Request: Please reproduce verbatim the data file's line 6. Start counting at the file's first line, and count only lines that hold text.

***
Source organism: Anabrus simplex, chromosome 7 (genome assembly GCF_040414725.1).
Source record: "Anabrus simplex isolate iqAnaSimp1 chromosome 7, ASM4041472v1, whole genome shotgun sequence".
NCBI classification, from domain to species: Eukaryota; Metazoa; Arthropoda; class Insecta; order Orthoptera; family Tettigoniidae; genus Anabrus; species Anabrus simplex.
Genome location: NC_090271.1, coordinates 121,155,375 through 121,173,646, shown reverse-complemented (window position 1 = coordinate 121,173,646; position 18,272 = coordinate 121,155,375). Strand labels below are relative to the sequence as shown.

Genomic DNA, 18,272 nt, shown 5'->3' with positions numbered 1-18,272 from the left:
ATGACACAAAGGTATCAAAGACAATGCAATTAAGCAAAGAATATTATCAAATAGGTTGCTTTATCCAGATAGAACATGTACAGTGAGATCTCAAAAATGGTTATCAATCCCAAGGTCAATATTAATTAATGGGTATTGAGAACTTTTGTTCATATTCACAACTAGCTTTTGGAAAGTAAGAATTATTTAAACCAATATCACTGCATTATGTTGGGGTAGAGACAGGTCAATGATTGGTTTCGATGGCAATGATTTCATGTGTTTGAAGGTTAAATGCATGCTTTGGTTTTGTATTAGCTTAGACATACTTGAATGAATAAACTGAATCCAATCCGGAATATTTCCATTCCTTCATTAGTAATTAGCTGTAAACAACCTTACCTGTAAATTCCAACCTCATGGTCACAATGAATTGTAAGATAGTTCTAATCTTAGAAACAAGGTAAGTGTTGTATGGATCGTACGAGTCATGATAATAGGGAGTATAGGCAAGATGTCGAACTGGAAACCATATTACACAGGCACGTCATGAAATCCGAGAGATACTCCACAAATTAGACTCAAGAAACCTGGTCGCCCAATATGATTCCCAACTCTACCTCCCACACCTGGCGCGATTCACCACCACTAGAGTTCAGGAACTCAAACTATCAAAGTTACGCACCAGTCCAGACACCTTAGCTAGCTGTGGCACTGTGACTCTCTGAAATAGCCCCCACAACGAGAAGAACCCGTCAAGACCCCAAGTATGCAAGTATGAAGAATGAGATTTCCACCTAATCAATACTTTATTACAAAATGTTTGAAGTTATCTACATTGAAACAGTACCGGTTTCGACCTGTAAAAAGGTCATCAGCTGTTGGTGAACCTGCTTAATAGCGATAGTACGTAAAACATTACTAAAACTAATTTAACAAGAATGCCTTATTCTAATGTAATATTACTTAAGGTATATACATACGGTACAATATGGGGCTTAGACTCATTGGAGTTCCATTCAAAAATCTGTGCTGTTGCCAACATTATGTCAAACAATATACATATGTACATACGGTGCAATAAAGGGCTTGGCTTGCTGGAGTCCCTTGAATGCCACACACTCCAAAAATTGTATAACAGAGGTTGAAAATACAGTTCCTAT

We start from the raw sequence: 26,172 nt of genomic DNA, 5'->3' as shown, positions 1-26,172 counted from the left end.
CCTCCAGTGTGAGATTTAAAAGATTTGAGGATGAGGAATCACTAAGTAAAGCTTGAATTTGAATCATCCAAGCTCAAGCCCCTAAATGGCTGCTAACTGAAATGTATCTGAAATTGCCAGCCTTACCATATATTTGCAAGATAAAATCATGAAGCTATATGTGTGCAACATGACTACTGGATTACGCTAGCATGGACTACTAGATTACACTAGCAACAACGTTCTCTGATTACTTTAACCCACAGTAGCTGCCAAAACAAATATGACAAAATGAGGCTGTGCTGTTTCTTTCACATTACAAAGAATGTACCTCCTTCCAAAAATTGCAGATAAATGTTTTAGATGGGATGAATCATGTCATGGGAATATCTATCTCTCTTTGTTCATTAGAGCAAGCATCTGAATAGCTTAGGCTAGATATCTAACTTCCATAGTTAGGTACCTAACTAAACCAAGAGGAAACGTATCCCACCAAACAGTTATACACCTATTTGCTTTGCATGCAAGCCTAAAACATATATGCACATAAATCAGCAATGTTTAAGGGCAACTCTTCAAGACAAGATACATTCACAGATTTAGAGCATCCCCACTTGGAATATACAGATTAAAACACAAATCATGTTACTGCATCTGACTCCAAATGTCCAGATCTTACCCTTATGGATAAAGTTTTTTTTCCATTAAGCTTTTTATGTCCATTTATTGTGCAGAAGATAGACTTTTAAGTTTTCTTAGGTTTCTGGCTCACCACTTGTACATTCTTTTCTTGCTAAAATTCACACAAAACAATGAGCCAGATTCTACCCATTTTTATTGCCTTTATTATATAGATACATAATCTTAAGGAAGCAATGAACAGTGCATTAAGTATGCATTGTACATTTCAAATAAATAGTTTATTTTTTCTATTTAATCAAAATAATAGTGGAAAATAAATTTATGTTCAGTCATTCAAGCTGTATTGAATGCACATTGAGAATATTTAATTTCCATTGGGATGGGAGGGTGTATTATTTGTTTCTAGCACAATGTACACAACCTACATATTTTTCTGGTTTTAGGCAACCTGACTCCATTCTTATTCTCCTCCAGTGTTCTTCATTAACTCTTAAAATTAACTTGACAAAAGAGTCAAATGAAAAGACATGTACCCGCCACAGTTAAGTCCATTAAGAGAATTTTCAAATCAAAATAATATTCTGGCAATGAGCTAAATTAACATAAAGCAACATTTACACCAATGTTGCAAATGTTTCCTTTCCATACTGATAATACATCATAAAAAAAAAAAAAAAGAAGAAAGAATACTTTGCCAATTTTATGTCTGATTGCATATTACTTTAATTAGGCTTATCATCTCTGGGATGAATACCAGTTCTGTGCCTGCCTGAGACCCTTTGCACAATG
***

ATGACACAAAGGTATCAAAGACAATGCAATTAAGCAAAGAATATTATCAAATAGGTTGCTTTATCCAGATAGAACATGTACAGTGAGATCTCAAAAATGGTTATCAATCCCAAGGTCAATATTAATTAATGGGTATTGAGAACTTTTGTTCATATTCACAACTAGCTTTTGGAAAGTAAGAATTATTTAAACCAATATCACTGCATTATGTTGGGGTAGAGACAGGTCAATGATTGGTTTCGATGGCAATGATTTCATGTGTTTGAAGGTTAAATGCATGCTTTGGTTTTGTATTAGCTTAGACATACTTGAATGAATAAACTGAATCCAATCCGGAATATTTCCATTCCTTCATTAGTAATTAGCTGTAAACAACCTTACCTGTAAATTCCAACCTCATGGTCACAATGAATTGTAAGATAGTTCTAATCTTAGAAACAAGGTAAGTGTTGTATGGATCGTACGAGTCATGATAATAGGGAGTATAGGCAAGATGTCGAACTGGAAACCATATTACACAGGCACGTCATGAAATCCGAGAGATACTCCACAAATTAGACTCAAGAAACCTGGTCGCCCAATATGATTCCCAACTCTACCTCCCACACCTGGCGCGATTCACCACCACTAGAGTTCAGGAACTCAAACTATCAAAGTTACGCACCAGTCCAGACACCTTAGCTAGCTGTGGCACTGTGACTCTCTGAAATAGCCCCCACAACGAGAAGAACCCGTCAAGACCCCAAGTATGCAAGTATGAAGAATGAGATTTCCACCTAATCAATACTTTATTACAAAATGTTTGAAGTTATCTACATTGAAACAGTACCGGTTTCGACCTGTAAAAAGGTCATCAGCTGTTGGTGAACCTGCTTAATAGCGATAGTACGTAAAACATTACTAAAACTAATTTAACAAGAATGCCTTATTCTAATGTAATATTACTTAAGGTATATACATACGGTACAATATGGGGCTTAGACTCATTGGAGTTCCATTCAAAAATCTGTGCTGTTGCCAACATTATGTCAAACAATATACATATGTACATACGGTGCAATAAAGGGCTTGGCTTGCTGGAGTCCCTTGAATGCCACACACTCCAAAAATTGTATAACAGAGGTTGAAAATACAGTTCCTAT